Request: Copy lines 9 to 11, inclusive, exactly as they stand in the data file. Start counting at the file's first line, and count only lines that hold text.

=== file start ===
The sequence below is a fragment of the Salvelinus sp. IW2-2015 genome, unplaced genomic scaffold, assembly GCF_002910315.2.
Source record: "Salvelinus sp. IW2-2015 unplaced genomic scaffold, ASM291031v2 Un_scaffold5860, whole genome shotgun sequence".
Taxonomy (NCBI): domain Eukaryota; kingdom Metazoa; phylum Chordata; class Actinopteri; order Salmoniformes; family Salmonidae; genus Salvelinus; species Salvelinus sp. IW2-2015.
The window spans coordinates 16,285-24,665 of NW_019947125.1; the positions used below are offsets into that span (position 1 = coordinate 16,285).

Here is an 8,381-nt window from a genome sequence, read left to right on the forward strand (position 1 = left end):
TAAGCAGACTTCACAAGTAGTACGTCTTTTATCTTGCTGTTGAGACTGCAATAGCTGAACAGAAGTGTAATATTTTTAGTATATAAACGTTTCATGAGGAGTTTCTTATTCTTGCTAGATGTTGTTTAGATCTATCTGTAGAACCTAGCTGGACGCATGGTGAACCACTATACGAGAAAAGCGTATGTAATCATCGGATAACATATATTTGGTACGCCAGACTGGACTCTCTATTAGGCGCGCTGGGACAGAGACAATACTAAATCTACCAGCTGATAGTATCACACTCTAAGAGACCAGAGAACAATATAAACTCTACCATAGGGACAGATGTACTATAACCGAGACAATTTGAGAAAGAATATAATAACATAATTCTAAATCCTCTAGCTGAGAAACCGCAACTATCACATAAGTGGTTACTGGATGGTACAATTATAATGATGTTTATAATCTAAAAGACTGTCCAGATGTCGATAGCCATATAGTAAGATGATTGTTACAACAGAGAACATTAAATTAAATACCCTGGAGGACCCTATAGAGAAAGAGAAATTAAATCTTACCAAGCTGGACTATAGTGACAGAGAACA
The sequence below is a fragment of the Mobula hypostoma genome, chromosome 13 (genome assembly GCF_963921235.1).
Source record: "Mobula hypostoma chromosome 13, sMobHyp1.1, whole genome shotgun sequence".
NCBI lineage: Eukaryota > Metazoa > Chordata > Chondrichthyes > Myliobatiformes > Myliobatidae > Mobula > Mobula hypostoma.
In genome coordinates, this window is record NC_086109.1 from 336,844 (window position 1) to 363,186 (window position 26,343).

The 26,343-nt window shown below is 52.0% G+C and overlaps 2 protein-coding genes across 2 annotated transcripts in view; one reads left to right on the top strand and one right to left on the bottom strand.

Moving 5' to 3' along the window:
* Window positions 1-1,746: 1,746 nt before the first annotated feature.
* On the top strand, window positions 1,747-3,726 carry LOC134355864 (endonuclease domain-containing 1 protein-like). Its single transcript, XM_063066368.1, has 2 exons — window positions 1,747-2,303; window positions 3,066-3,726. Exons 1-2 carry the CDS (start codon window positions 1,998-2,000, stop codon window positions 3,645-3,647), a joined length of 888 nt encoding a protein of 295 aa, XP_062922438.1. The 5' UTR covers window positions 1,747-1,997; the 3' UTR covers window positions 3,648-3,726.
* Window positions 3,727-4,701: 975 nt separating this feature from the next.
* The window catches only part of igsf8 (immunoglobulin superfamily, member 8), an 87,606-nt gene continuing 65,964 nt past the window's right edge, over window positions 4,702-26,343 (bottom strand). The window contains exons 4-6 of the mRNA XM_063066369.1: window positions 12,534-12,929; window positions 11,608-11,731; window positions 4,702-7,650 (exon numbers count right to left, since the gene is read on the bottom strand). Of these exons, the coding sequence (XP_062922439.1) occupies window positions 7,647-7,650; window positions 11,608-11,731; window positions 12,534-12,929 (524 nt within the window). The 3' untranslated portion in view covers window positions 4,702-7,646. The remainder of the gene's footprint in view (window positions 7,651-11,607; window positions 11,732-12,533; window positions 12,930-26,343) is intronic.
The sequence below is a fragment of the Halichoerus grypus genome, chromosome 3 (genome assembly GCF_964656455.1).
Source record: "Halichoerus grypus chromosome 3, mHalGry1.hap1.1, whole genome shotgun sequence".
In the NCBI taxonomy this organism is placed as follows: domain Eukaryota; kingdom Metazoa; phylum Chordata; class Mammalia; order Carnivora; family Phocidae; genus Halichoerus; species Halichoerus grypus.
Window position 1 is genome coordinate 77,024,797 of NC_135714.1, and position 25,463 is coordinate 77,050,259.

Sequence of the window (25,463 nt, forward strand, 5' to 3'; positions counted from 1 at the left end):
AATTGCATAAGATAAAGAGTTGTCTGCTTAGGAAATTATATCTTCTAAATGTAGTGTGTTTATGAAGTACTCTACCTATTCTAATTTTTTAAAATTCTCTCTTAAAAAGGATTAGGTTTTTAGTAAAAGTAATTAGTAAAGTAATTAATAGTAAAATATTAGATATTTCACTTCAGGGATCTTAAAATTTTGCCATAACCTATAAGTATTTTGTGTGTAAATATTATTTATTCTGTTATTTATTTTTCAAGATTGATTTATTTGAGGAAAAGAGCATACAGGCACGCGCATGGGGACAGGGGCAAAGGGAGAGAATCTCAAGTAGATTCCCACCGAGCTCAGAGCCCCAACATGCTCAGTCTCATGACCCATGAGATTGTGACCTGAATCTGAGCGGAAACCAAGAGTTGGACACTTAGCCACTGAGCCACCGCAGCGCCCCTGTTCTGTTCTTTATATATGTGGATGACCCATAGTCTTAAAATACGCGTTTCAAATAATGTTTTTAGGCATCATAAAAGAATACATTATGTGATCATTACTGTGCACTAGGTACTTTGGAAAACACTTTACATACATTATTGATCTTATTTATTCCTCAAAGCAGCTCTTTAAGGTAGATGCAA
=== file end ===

NCBI lineage: Eukaryota > Metazoa > Chordata > Chondrichthyes > Myliobatiformes > Myliobatidae > Mobula > Mobula hypostoma.
In genome coordinates, this window is record NC_086109.1 from 336,844 (window position 1) to 363,186 (window position 26,343).

The 26,343-nt window shown below is 52.0% G+C and overlaps 2 protein-coding genes across 2 annotated transcripts in view; one reads left to right on the top strand and one right to left on the bottom strand.